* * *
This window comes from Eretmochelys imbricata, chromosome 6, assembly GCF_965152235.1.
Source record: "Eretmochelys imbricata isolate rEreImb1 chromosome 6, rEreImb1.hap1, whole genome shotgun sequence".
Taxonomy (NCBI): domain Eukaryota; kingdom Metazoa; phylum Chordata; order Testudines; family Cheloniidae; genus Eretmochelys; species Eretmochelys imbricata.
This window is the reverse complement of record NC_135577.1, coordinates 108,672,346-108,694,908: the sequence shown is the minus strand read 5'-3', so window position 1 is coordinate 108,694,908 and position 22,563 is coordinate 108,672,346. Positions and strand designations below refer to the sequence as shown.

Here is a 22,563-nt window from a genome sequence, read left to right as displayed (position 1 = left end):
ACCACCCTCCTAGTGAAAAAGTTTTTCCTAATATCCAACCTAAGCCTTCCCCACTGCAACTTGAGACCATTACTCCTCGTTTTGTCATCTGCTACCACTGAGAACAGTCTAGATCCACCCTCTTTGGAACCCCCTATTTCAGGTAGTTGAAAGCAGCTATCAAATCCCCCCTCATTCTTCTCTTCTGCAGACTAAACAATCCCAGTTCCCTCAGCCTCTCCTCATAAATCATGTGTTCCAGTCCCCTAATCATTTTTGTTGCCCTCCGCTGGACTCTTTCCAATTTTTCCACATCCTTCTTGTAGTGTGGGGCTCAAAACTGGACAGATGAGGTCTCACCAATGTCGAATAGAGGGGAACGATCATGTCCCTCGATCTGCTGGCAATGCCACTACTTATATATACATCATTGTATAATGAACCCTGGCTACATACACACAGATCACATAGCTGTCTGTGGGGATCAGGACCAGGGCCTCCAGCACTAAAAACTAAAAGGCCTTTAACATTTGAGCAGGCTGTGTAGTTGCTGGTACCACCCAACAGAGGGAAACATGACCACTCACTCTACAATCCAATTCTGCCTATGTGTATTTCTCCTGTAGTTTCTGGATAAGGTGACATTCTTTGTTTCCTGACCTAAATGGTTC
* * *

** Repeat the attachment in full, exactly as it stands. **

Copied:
This window comes from Eretmochelys imbricata, chromosome 6, assembly GCF_965152235.1.
Source record: "Eretmochelys imbricata isolate rEreImb1 chromosome 6, rEreImb1.hap1, whole genome shotgun sequence".
Taxonomy (NCBI): domain Eukaryota; kingdom Metazoa; phylum Chordata; order Testudines; family Cheloniidae; genus Eretmochelys; species Eretmochelys imbricata.
This window is the reverse complement of record NC_135577.1, coordinates 108,672,346-108,694,908: the sequence shown is the minus strand read 5'-3', so window position 1 is coordinate 108,694,908 and position 22,563 is coordinate 108,672,346. Positions and strand designations below refer to the sequence as shown.

Here is a 22,563-nt window from a genome sequence, read left to right as displayed (position 1 = left end):
ACCACCCTCCTAGTGAAAAAGTTTTTCCTAATATCCAACCTAAGCCTTCCCCACTGCAACTTGAGACCATTACTCCTCGTTTTGTCATCTGCTACCACTGAGAACAGTCTAGATCCACCCTCTTTGGAACCCCCTATTTCAGGTAGTTGAAAGCAGCTATCAAATCCCCCCTCATTCTTCTCTTCTGCAGACTAAACAATCCCAGTTCCCTCAGCCTCTCCTCATAAATCATGTGTTCCAGTCCCCTAATCATTTTTGTTGCCCTCCGCTGGACTCTTTCCAATTTTTCCACATCCTTCTTGTAGTGTGGGGCTCAAAACTGGACAGATGAGGTCTCACCAATGTCGAATAGAGGGGAACGATCATGTCCCTCGATCTGCTGGCAATGCCACTACTTATATATACATCATTGTATAATGAACCCTGGCTACATACACACAGATCACATAGCTGTCTGTGGGGATCAGGACCAGGGCCTCCAGCACTAAAAACTAAAAGGCCTTTAACATTTGAGCAGGCTGTGTAGTTGCTGGTACCACCCAACAGAGGGAAACATGACCACTCACTCTACAATCCAATTCTGCCTATGTGTATTTCTCCTGTAGTTTCTGGATAAGGTGACATTCTTTGTTTCCTGACCTAAATGGTTC